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LoSul July 14, 2014 at 10:41 am
Bernard July 11, 2014 at 10:34 am

Surprise surprise, the two biggest boondoggles in recent weapons contracting history are out of commission for an airshow. We might as well just strap white surrender flags to these things.

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hibeam July 11, 2014 at 10:59 am

This thing would be great for inspecting the vast disease infested refugee camps that have sprung up all along our Southern Border in Texas. If Obama cared enough to go down there.

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tiger July 11, 2014 at 9:15 pm

It is sad when Hibeam is a better joke writer than SNL's or Jimmy Falon…

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Tophertag July 20, 2014 at 1:13 am

I'm with Dennis. I'm tired of hearing people pissing all over the Osprey. We're damn lucky to have them and wish we could have 4 times as many. Just about every single aircraft in the US military has seen bad days. The F-14 crashed on her madden flight, yet became one of the best Interceptors for years. As far as the V-22's limitations, like having no Autorotation, every single helicopter ever made has their drawbacks – It's called the "Dead Mans Curve". Stay outside the curve and the aircraft performs well. The Osprey is no exception. BTW: if the Osprey is so bad, why is Bell preparing to develop next gen-tiltrotor with the V-280 Valor?

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Vilkus July 20, 2014 at 8:33 pm

I had read that they were considering an Osprey V-22 to replace Marine One?
Has anyone heard anything about this? Thanks.

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Bob July 21, 2014 at 9:59 pm

Obama wants a smaller military footprint overseas, but this is just sad.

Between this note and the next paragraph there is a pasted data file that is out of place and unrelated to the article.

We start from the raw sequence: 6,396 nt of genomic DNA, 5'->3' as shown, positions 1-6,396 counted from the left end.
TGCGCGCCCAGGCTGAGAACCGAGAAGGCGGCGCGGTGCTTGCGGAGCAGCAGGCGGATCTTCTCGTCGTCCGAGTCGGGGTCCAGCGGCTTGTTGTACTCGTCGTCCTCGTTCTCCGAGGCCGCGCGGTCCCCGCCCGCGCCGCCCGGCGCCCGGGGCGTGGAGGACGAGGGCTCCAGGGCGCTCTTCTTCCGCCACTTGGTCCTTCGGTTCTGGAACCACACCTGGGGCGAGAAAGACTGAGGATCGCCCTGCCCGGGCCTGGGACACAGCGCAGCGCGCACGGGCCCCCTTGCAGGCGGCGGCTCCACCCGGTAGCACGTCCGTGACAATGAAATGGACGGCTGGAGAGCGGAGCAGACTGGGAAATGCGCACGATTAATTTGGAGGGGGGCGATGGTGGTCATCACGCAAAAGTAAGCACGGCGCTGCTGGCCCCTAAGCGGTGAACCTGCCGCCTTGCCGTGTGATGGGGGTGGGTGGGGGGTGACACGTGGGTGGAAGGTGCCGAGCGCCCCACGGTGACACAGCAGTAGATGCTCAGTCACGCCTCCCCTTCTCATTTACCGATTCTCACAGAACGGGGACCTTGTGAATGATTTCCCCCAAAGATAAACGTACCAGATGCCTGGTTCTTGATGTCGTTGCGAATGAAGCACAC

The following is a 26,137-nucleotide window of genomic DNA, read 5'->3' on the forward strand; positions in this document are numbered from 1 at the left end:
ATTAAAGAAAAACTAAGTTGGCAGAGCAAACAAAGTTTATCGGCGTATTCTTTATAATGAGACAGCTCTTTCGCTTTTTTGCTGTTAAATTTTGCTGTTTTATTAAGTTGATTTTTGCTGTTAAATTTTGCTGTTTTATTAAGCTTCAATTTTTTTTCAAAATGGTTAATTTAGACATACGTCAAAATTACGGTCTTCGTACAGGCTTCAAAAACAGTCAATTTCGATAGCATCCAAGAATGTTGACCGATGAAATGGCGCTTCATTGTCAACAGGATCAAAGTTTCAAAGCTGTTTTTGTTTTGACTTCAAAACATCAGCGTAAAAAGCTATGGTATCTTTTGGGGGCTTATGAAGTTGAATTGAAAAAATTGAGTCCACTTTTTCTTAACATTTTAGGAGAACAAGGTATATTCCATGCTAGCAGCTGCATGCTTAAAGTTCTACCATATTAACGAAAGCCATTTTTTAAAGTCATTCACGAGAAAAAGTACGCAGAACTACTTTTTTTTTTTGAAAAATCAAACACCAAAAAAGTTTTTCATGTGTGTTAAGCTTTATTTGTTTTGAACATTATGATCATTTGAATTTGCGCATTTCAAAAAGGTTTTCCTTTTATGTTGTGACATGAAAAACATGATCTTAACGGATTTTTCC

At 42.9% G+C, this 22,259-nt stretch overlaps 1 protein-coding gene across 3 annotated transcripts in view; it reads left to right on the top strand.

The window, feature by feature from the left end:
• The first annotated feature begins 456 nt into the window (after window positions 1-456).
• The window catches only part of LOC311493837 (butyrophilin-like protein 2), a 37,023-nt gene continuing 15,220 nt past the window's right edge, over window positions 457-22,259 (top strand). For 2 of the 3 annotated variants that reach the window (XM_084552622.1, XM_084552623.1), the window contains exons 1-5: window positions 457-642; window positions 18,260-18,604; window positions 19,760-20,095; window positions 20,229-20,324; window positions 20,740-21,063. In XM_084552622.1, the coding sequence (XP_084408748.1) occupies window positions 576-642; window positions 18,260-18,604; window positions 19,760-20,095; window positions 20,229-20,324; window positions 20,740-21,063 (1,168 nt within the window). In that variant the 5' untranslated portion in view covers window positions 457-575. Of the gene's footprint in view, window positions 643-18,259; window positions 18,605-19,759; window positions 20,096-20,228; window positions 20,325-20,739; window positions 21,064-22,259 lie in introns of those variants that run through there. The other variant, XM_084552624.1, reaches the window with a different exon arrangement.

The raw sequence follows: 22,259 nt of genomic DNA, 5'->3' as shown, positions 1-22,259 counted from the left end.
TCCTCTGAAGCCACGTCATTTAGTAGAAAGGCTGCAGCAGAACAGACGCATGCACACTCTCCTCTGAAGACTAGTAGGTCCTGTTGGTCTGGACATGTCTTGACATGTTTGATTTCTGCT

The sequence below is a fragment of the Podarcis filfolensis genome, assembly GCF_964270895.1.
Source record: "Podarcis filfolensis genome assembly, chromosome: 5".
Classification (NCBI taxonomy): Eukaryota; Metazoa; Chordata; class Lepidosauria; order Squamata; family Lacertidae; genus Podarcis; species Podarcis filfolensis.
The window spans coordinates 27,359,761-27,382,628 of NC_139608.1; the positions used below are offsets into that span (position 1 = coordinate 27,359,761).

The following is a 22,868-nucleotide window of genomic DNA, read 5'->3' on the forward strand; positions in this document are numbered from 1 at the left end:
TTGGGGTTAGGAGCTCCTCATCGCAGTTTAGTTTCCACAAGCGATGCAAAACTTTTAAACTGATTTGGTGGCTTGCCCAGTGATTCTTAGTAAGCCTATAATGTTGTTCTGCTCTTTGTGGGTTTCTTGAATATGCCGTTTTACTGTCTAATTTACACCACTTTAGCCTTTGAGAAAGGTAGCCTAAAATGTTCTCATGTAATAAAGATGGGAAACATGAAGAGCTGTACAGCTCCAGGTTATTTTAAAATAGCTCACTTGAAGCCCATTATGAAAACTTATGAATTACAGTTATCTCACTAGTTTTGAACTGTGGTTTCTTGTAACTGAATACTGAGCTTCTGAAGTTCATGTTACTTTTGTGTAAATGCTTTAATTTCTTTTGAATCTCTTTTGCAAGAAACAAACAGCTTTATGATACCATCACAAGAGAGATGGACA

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LoSul July 11, 2014 at 9:34 am

Do you always use 6 year old assessments in your arguments? Time to get with the times. At the point in that GAO report, the V-22 fleet had been flying for about one whole year.

Since then, and most importantly in Afghanistan…

"The aircraft, as I mentioned, has been engaged, it has been hit and every time it's been hit by enemy fire the aircraft has returned safely to base"

While the colonel wouldn't give too many details about what kinds of weapons have hit the Ospreys, he repeatedly said that a "spectrum" of munitions had been fired at, and hit, the birds when asked point-blank if it was just small arms fire or heavier weapons such as Rocket Propelled Grenades.

"I think it's safe for me to say that it's been engaged by a spectrum of different weapons systems and in each case we've seen success as far as I would term the aircraft's ability to perform, fly safely and return back to the fight after it's been hit"

And this is really low threat, right… http://breakingdefense.com/2013/07/maturing-of-th

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LoSul July 11, 2014 at 12:15 pm

So, you cited a 6 year old report implying that the V-22 has not seen enemy fire, and has been "babied" and therefore is fragile or other such nonsense..

I responded with clear evidence that it has seen combat, survived live fire, and basically has performed in the exact situations you argued it hasn't.

Then, in response, you claim that I am arguing that the aircraft is invincible? That's quite the leap.

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Salty July 17, 2014 at 11:53 am

Team America had a jet-powered version (tilt-jet vs tilt-rotor?). It eventually got shot down by the N. Koreans.